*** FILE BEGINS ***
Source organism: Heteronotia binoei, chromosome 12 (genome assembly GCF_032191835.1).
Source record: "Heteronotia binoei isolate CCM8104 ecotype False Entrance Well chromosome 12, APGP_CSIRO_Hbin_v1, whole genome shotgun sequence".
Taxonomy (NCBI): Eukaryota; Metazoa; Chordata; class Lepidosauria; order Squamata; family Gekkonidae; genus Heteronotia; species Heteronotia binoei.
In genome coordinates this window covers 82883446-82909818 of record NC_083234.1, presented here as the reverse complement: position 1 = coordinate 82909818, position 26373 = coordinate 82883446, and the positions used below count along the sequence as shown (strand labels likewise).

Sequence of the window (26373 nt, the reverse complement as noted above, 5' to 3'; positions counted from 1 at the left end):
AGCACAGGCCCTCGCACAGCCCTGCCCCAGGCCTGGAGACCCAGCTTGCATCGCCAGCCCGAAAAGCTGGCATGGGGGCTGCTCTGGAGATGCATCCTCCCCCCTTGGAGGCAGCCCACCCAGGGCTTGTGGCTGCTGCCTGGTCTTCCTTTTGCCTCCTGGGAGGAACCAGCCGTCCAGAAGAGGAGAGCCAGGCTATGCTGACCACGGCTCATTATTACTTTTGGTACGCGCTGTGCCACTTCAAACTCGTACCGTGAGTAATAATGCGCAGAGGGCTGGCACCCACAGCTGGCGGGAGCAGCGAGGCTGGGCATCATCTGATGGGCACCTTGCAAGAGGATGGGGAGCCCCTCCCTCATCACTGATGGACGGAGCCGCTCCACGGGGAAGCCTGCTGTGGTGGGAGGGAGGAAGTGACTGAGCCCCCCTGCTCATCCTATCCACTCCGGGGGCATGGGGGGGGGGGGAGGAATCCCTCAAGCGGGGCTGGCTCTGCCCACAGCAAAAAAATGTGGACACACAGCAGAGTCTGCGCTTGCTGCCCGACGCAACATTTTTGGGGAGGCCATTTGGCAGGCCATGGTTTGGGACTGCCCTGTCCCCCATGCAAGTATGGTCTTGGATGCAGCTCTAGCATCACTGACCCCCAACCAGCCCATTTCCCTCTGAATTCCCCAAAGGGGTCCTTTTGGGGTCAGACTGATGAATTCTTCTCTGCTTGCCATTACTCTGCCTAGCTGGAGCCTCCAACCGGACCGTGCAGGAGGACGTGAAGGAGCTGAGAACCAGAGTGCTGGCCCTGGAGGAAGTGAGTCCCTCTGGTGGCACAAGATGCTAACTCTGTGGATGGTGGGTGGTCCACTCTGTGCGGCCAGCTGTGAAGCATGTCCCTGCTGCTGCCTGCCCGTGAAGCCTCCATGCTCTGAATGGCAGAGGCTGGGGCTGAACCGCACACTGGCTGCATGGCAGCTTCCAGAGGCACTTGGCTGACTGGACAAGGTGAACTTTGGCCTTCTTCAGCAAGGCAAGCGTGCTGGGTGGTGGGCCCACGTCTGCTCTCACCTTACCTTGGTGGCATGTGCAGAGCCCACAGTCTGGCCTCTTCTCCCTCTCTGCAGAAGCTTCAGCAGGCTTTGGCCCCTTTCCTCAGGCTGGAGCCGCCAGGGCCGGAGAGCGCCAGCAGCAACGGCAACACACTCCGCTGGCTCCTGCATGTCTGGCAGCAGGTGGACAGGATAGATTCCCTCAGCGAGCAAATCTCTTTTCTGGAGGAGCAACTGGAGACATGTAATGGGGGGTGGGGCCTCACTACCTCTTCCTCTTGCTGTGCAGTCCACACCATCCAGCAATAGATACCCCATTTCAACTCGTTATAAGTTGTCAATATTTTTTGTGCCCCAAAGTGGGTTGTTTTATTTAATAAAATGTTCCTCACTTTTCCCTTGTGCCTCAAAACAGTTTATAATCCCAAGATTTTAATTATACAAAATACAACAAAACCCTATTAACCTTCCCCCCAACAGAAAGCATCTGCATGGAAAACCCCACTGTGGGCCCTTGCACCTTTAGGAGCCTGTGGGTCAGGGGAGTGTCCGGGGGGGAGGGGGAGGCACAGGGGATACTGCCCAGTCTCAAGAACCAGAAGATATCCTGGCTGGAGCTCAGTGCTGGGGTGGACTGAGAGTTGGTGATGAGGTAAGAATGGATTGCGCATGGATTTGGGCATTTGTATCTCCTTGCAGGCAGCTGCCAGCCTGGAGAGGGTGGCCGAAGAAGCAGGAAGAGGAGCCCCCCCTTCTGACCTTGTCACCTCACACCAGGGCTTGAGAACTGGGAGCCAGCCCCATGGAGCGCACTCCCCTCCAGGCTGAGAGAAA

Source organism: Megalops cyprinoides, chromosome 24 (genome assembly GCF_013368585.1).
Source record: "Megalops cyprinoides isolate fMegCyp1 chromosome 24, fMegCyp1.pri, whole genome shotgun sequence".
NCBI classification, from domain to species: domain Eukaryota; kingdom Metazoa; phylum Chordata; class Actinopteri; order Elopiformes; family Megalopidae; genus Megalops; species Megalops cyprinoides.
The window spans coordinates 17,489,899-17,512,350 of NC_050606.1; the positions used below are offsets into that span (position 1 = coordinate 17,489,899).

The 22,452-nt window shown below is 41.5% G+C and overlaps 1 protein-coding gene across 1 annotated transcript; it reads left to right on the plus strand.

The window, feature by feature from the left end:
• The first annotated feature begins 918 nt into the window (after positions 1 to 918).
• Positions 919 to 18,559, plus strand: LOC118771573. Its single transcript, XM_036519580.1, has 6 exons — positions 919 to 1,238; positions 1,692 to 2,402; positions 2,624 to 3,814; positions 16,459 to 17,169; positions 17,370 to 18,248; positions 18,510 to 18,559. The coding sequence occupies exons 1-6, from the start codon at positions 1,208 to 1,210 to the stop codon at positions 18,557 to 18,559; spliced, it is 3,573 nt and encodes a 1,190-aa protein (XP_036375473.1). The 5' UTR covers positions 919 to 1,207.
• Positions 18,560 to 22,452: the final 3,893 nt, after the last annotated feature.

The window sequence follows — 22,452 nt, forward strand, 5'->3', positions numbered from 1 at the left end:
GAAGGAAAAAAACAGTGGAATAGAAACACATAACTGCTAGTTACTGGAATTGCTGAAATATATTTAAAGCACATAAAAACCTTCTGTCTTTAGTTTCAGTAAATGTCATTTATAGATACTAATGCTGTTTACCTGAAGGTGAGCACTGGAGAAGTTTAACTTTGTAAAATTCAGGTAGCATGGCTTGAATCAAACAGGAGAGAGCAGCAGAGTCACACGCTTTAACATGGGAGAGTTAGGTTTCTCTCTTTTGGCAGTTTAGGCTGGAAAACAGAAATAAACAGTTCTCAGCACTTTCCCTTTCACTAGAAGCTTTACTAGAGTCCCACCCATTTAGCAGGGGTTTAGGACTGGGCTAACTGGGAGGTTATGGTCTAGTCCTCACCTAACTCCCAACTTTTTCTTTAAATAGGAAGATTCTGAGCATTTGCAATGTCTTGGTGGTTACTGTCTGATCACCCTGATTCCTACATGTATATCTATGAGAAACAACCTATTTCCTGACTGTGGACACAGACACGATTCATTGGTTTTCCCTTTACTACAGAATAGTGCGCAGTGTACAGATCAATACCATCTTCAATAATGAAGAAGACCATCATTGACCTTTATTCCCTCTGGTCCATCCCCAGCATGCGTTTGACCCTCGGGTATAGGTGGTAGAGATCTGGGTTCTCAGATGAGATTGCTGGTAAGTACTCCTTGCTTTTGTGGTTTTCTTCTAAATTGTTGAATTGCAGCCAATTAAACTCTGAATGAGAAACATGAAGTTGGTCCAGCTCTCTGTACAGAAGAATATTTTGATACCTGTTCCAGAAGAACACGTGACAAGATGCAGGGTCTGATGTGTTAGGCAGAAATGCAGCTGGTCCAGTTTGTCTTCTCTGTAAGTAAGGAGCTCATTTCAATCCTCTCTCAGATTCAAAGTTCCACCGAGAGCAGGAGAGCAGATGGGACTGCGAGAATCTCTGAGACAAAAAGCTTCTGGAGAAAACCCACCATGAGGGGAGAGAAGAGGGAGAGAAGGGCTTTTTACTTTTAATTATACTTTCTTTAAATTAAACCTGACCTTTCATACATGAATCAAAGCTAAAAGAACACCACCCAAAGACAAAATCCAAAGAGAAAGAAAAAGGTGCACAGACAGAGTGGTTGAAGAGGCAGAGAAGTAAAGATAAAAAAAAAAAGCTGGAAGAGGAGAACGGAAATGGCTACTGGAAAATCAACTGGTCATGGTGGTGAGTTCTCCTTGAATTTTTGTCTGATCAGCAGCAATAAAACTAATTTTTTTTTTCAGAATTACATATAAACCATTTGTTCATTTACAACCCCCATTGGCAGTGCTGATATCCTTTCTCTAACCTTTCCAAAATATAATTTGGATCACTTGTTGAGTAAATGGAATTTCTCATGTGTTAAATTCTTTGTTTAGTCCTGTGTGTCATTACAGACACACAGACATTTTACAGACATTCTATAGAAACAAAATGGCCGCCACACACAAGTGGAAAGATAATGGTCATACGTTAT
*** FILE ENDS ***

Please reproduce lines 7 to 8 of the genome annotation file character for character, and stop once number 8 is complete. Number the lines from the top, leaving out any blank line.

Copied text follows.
Source organism: Megalops cyprinoides, chromosome 24 (genome assembly GCF_013368585.1).
Source record: "Megalops cyprinoides isolate fMegCyp1 chromosome 24, fMegCyp1.pri, whole genome shotgun sequence".